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Conoco is a major American brand of oil and gas station owned by Phillips 66.
|Industry||Oil and gas|
|Founded||1875 (as Continental Oil and Transportation Company)|
Ogden, Utah, U.S.
|Founder||Isaac Elder Blake|
Conoco Inc. is a defunct American oil company founded by Isaac Elder Blake in 1875 as the Continental Oil and Transportation Company. It is now a brand of gasoline and service station in the United States which belongs to Phillips 66 following the spin-off of ConocoPhillips' downstream assets in May 2012.
The Continental Oil and Transportation Company was founded by Isaac Elder Blake in 1875. Based in Ogden, Utah, the company distributed oil, kerosene, benzene, and other products in the western United States. Continental Oil Company was acquired by Standard Oil Company in 1884 and was spun off from Standard Oil during the Standard Oil divestiture in 1911. The main office was later moved to Ponca City, Oklahoma, when in 1929, Marland Oil Company (founded by exploration pioneer E. W. Marland) acquired the Continental Oil Company. Marland Oil acquired the assets (subject to liabilities) of Continental Oil Company for a consideration of 2,317,266 shares of stock. At that time, Marland Oil changed its name to Continental Oil Company. The acquisition gave Conoco the red triangle symbol previously used by Marland which would become Conoco's logo from 1930 to 1970, when the now-familiar capsule logo was adopted.
Under the leadership of Leonard F. McCollum, Conoco grew from a regional company to a global corporation in the years after World War II. Another rough patch for the company came during the 1970s oil crisis, from which it did not recover until 1981, when Conoco became a subsidiary of former rival DuPont.
In 1981, cash rich and wanting to diversify, Seagram Company Ltd. engineered a takeover of Conoco. Although Seagram acquired a 32.2% stake in Conoco, DuPont was brought in as a white knight by the oil company and entered the bidding war. In the end, Seagram lost out in the Conoco bidding war. In exchange for its stake in Conoco Inc, it became a 24.3% owner of DuPont. By 1995, Seagram was DuPont's largest single shareholder with four seats on the board of directors.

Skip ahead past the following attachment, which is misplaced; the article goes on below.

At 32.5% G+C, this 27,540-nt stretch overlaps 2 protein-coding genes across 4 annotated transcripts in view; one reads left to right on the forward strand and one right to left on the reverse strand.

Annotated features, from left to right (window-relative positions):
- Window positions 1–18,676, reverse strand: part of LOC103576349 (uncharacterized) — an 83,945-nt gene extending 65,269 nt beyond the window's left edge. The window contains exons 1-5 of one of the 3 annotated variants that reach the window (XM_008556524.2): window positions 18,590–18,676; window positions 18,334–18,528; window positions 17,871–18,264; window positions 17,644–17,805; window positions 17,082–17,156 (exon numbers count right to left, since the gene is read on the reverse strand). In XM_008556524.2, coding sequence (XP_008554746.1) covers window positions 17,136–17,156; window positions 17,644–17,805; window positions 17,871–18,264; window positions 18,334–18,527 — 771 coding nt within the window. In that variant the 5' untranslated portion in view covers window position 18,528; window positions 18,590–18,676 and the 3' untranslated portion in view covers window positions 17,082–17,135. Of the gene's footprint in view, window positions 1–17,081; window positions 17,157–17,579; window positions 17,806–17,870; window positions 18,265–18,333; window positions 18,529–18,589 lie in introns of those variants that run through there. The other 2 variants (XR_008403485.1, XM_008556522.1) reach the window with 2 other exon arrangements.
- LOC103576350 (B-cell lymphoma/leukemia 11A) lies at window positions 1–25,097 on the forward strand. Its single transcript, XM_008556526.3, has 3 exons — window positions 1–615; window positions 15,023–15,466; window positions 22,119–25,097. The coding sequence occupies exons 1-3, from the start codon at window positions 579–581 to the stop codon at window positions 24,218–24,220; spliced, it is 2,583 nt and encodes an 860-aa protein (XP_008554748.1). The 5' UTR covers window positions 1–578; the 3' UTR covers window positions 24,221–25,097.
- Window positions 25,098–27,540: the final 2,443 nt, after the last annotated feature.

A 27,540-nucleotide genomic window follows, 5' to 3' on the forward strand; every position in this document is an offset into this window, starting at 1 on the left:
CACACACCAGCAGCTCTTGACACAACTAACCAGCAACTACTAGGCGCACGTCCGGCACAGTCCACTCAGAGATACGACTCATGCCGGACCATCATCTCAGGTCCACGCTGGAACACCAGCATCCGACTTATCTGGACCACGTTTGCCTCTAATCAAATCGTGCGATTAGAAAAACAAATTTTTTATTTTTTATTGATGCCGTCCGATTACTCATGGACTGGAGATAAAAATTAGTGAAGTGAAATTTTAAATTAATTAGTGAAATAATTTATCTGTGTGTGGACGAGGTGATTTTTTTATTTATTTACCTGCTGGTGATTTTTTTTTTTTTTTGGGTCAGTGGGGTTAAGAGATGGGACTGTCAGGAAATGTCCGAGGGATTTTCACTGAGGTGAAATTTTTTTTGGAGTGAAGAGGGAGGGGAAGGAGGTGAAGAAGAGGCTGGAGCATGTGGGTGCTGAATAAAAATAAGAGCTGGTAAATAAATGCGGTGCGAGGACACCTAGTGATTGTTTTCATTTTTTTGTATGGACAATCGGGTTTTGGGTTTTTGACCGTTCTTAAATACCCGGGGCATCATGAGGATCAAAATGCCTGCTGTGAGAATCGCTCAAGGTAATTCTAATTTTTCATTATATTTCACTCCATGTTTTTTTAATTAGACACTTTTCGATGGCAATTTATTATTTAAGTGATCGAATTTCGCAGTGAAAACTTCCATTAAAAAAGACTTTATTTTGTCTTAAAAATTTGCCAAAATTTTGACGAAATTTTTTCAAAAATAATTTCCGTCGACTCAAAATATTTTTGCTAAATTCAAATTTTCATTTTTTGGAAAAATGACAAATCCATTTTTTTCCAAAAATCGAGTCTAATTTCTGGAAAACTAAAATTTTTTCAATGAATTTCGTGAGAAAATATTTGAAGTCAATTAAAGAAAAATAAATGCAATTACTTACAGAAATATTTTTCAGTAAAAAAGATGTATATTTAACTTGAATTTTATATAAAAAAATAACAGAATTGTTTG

In 1998, DuPont and Conoco parted ways. When the independent Conoco went public in October 1998, under a retooled name, Continental Oil Company, it resulted in the largest IPO in history. Conoco bought what was left of Gulf Oil's Canadian operations in 2002. Conoco merged with Phillips Petroleum Company in 2002 to form ConocoPhillips.
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The headquarters of Conoco moved to Houston, Texas, in 1949. In 1965, the headquarters moved to Manhattan, New York City. In 1972, the headquarters moved to Stamford, Connecticut; in Stamford Conoco occupied space in the three story High Ridge Park complex. In 1982, DuPont announced that Conoco's headquarters would move from Stamford to Wilmington, Delaware. The move occurred in 1982. Edward G. Jefferson, the chairperson of DuPont, said that the headquarters relocation was to bring the head workforces of DuPont and Conoco together. DuPont also announced that it was closing the Conoco offices in Stamford; the lease in the Stamford complex was originally scheduled to expire in 1992.
In 1995, Conoco Inc. was awarded a contract by Iran to develop a huge offshore oilfield in the Persian Gulf. It was the first energy agreement involving Iran and the United States since Washington severed relations with Tehran in 1980. The contract was signed after three years of negotiations. However, the company dropped the plan after the White House announced that President Bill Clinton would issue a directive blocking all such transactions on grounds of national security.
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- Iran Signs Oil Deal With Conoco; First Since 1980 Break With U.S. The New York Times - March 7,1995
- CLINTON TO ORDER A TRADE EMBARGO AGAINST TEHERAN The New York Times - May 1,1995